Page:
How are Taxi Fares Calculated?
Taxi fares are calculated in several different ways. In the simplest circumstances, a taxi may merely agree on a set price for travel from one destination to another. For example, a taxi at the Orange County, California airport might charge a set rate for a trip to a nearby hotel or to Disneyland. These taxi fares could range from 20-30 USD dollars (USD), or higher on holidays or during seasonal peaks. Sometimes a taxi driver may be willing to negotiate a set price with a potential passenger.
More frequently, taxi fares have a rather complex formula for calculation. Taxi fares are charged based on use, time, and mileage. Immediately upon climbing into a taxi, the passenger is charged a use fee. This dollar amount varies; it is sometimes as little as a couple of dollars, and sometimes much higher in congested areas.
The use fee does not take distance into account. The fee is set, and when a taxi driver turns on his or her meter, the counter often shows the starting point at the use fee. Generally, the next stage in calculating taxi fares is to charge by time and mileage.
The reason that time is calculated is because not all taxis will take the same amount of time to get to a destination. Heavy traffic may be a factor. Thus there may be a charge per a set amount of minutes, or even a per minute charge.
Usually, taxi fares charge both for minutes the taxi is used and for distance traveled. The meter usually charges a quarter or so per tenth of a mile (km). However, if the ride takes longer than expected, charges per amount of minutes may also be assessed. If your ride is relatively short, you may expect to pay both the use fee and the mileage fee, but may not be charged a time fee. If the ride is long because of traffic, time fees may also be incurred.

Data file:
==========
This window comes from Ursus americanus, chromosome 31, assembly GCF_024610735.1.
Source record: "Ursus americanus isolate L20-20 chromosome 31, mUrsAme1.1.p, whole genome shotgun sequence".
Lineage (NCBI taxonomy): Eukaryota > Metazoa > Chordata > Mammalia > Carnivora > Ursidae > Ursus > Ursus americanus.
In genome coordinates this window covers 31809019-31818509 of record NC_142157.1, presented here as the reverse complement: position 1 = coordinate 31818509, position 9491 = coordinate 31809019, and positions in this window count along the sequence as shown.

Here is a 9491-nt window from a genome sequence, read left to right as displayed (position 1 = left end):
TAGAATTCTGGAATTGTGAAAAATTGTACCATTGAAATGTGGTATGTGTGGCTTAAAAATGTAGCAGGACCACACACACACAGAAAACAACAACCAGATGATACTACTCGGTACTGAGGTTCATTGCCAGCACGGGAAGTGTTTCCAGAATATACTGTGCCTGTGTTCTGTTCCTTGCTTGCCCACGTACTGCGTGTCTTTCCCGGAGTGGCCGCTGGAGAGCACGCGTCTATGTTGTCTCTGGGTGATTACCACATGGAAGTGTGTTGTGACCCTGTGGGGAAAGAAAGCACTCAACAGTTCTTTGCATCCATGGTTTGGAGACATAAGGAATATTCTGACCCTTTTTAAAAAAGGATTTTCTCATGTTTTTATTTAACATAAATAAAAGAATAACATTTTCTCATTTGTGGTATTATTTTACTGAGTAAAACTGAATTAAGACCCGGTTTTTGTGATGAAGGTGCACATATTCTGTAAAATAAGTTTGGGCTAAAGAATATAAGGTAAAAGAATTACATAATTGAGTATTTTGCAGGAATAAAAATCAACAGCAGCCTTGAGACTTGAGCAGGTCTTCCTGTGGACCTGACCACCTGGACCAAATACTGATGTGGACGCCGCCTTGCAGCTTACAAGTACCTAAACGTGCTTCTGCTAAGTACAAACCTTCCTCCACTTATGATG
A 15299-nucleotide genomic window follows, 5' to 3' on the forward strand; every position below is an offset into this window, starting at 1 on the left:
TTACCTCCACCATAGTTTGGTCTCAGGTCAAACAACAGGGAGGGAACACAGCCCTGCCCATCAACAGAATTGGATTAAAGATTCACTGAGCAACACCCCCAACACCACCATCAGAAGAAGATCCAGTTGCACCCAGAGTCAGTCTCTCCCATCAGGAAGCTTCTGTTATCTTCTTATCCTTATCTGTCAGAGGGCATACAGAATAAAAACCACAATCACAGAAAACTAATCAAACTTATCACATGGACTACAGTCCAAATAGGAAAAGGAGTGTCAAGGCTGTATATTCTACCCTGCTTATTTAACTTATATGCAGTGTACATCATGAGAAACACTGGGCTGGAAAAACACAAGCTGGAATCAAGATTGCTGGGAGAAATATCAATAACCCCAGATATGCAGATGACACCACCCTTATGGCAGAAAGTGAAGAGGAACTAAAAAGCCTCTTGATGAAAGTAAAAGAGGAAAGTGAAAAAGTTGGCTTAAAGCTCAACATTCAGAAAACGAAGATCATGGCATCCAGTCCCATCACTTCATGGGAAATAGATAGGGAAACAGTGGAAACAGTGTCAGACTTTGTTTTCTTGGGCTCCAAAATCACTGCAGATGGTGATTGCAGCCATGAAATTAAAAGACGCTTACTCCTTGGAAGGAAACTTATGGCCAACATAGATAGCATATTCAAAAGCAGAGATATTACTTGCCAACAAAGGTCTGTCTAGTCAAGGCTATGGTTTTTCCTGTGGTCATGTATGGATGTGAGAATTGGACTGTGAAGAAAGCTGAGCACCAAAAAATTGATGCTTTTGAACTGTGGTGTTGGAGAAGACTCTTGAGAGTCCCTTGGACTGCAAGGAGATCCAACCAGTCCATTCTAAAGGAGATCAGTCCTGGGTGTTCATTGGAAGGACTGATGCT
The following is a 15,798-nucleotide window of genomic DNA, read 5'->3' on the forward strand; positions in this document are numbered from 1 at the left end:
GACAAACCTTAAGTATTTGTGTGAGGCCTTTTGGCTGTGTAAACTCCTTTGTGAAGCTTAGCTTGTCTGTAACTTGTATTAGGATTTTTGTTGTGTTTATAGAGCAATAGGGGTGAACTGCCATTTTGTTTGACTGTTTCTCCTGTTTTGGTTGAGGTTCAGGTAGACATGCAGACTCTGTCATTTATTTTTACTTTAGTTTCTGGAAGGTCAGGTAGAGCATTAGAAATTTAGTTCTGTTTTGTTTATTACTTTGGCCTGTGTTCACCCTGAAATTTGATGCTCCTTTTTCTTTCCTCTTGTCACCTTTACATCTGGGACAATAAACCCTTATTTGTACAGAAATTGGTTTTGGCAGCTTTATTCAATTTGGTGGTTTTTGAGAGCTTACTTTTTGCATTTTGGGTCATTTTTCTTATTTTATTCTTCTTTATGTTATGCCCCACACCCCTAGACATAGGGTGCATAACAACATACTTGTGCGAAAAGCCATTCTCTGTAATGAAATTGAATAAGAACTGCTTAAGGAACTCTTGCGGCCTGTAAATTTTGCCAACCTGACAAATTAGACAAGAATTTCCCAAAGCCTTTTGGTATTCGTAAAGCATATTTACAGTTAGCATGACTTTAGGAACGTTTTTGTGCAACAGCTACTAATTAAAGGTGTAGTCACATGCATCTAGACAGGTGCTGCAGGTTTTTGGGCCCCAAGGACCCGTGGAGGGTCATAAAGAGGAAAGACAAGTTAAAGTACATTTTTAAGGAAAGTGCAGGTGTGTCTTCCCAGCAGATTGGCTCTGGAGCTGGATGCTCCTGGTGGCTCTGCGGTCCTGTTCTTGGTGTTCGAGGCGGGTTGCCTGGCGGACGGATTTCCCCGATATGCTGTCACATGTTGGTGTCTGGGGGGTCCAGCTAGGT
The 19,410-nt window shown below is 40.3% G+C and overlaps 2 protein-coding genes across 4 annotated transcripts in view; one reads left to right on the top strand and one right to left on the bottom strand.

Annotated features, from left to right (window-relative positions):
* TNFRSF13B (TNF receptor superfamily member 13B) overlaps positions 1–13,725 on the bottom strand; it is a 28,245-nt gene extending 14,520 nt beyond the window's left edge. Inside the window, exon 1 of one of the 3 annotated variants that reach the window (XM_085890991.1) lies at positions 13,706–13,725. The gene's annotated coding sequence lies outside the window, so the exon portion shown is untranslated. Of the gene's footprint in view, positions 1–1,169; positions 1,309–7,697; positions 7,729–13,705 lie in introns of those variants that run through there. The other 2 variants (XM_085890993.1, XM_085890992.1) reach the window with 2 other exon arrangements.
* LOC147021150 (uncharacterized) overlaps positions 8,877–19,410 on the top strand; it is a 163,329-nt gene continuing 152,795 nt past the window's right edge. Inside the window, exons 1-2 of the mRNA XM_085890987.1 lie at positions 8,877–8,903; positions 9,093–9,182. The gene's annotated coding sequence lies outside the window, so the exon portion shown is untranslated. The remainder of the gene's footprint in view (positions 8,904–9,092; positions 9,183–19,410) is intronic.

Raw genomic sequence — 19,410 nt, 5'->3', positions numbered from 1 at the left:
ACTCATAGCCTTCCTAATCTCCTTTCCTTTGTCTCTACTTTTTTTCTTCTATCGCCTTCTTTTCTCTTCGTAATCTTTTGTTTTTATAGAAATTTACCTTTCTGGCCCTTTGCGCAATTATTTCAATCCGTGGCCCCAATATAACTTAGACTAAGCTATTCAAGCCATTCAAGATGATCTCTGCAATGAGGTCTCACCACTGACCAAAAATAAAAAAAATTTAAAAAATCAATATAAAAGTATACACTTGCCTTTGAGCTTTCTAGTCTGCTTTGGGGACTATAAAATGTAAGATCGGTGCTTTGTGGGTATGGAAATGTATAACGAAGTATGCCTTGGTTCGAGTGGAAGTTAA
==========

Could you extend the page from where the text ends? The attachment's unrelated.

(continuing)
In heavy traffic, if you're only going a few blocks, it may be far more economical to take a bus or to walk. However, if you are willing, paying taxi fares is certainly a viable option. Only expect to pay more for a ride that takes more time to complete.
In addition, most taxi drivers also expect tips beyond the set fares. Generally tipping ranges from 10-20% of the fare, depending upon how well service was provided. A great conversation with a taxi driver warrants a better tip. A taxi driver who, on the other hand, takes years off your life with his or her expedient driving may deserve a lesser amount. A tip, unlike a taxi fare, is up to the rider’s discretion.
I have lived in Japan for many years and I take taxis frequently. I have never heard of such a thing as tipping a taxi driver. It is not expected at all.
One suggestion. There are online taxi fare estimators online that can calculate the fare for you. I have used them in Chicago and Boston, and they seem very accurate.
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